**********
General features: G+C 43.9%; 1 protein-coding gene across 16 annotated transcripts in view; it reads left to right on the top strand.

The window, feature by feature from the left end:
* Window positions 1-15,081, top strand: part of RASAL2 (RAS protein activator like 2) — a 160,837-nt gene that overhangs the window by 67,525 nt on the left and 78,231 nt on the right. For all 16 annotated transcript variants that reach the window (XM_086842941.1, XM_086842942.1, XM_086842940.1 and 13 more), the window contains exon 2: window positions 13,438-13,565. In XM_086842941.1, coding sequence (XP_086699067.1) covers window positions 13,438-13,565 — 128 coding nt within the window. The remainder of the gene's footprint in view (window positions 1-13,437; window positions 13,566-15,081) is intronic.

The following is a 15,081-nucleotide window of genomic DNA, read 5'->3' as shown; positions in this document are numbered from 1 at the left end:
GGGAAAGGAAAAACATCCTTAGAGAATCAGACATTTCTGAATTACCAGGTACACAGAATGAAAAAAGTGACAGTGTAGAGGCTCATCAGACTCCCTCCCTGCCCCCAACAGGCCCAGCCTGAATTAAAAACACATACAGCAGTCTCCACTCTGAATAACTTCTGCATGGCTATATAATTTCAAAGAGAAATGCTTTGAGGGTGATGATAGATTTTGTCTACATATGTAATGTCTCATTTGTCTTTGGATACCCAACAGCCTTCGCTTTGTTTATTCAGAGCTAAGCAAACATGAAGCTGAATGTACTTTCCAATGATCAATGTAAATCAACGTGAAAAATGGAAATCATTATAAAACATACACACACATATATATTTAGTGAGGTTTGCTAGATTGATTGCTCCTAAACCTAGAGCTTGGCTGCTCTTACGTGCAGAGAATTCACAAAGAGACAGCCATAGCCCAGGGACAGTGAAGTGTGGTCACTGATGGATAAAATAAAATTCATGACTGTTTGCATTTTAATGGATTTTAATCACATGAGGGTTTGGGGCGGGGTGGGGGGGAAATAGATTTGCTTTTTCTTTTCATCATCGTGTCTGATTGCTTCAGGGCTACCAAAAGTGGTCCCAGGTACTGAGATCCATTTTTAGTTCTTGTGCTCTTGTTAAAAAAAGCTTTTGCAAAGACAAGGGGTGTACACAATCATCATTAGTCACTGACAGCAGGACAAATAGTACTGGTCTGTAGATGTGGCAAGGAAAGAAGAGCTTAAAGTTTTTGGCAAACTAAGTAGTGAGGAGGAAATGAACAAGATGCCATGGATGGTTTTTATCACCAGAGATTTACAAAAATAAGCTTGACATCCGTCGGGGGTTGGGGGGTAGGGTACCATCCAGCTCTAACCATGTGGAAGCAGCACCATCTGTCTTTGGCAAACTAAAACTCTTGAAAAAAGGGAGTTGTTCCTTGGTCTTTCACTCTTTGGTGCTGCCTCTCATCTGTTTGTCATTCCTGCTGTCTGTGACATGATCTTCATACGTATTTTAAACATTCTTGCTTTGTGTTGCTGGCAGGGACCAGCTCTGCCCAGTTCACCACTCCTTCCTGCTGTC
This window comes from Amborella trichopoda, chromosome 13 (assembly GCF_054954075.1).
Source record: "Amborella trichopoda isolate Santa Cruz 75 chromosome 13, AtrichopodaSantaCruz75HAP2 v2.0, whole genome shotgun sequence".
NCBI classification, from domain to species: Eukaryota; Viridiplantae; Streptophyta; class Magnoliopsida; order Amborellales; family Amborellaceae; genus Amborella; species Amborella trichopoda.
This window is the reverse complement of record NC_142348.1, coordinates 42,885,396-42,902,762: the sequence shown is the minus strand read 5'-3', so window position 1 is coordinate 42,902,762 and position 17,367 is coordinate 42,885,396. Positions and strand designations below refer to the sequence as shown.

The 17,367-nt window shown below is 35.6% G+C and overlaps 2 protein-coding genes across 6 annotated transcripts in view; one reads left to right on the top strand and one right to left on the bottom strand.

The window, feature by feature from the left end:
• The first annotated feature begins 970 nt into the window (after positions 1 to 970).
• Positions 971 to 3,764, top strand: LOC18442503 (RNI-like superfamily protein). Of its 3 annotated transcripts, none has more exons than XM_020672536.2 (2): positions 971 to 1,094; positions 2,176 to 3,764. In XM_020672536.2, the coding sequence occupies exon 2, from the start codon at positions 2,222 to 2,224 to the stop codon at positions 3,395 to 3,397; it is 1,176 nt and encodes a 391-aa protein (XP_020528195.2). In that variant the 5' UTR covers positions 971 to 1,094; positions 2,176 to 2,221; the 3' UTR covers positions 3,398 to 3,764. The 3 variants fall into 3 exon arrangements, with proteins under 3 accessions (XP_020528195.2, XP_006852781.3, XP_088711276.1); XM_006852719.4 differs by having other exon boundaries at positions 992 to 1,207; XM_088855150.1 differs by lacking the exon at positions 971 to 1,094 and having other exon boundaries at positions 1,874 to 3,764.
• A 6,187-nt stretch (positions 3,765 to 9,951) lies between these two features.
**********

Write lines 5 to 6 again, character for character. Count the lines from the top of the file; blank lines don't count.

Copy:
GGGAAAGGAAAAACATCCTTAGAGAATCAGACATTTCTGAATTACCAGGTACACAGAATGAAAAAAGTGACAGTGTAGAGGCTCATCAGACTCCCTCCCTGCCCCCAACAGGCCCAGCCTGAATTAAAAACACATACAGCAGTCTCCACTCTGAATAACTTCTGCATGGCTATATAATTTCAAAGAGAAATGCTTTGAGGGTGATGATAGATTTTGTCTACATATGTAATGTCTCATTTGTCTTTGGATACCCAACAGCCTTCGCTTTGTTTATTCAGAGCTAAGCAAACATGAAGCTGAATGTACTTTCCAATGATCAATGTAAATCAACGTGAAAAATGGAAATCATTATAAAACATACACACACATATATATTTAGTGAGGTTTGCTAGATTGATTGCTCCTAAACCTAGAGCTTGGCTGCTCTTACGTGCAGAGAATTCACAAAGAGACAGCCATAGCCCAGGGACAGTGAAGTGTGGTCACTGATGGATAAAATAAAATTCATGACTGTTTGCATTTTAATGGATTTTAATCACATGAGGGTTTGGGGCGGGGTGGGGGGGAAATAGATTTGCTTTTTCTTTTCATCATCGTGTCTGATTGCTTCAGGGCTACCAAAAGTGGTCCCAGGTACTGAGATCCATTTTTAGTTCTTGTGCTCTTGTTAAAAAAAGCTTTTGCAAAGACAAGGGGTGTACACAATCATCATTAGTCACTGACAGCAGGACAAATAGTACTGGTCTGTAGATGTGGCAAGGAAAGAAGAGCTTAAAGTTTTTGGCAAACTAAGTAGTGAGGAGGAAATGAACAAGATGCCATGGATGGTTTTTATCACCAGAGATTTACAAAAATAAGCTTGACATCCGTCGGGGGTTGGGGGGTAGGGTACCATCCAGCTCTAACCATGTGGAAGCAGCACCATCTGTCTTTGGCAAACTAAAACTCTTGAAAAAAGGGAGTTGTTCCTTGGTCTTTCACTCTTTGGTGCTGCCTCTCATCTGTTTGTCATTCCTGCTGTCTGTGACATGATCTTCATACGTATTTTAAACATTCTTGCTTTGTGTTGCTGGCAGGGACCAGCTCTGCCCAGTTCACCACTCCTTCCTGCTGTC
This window comes from Amborella trichopoda, chromosome 13 (assembly GCF_054954075.1).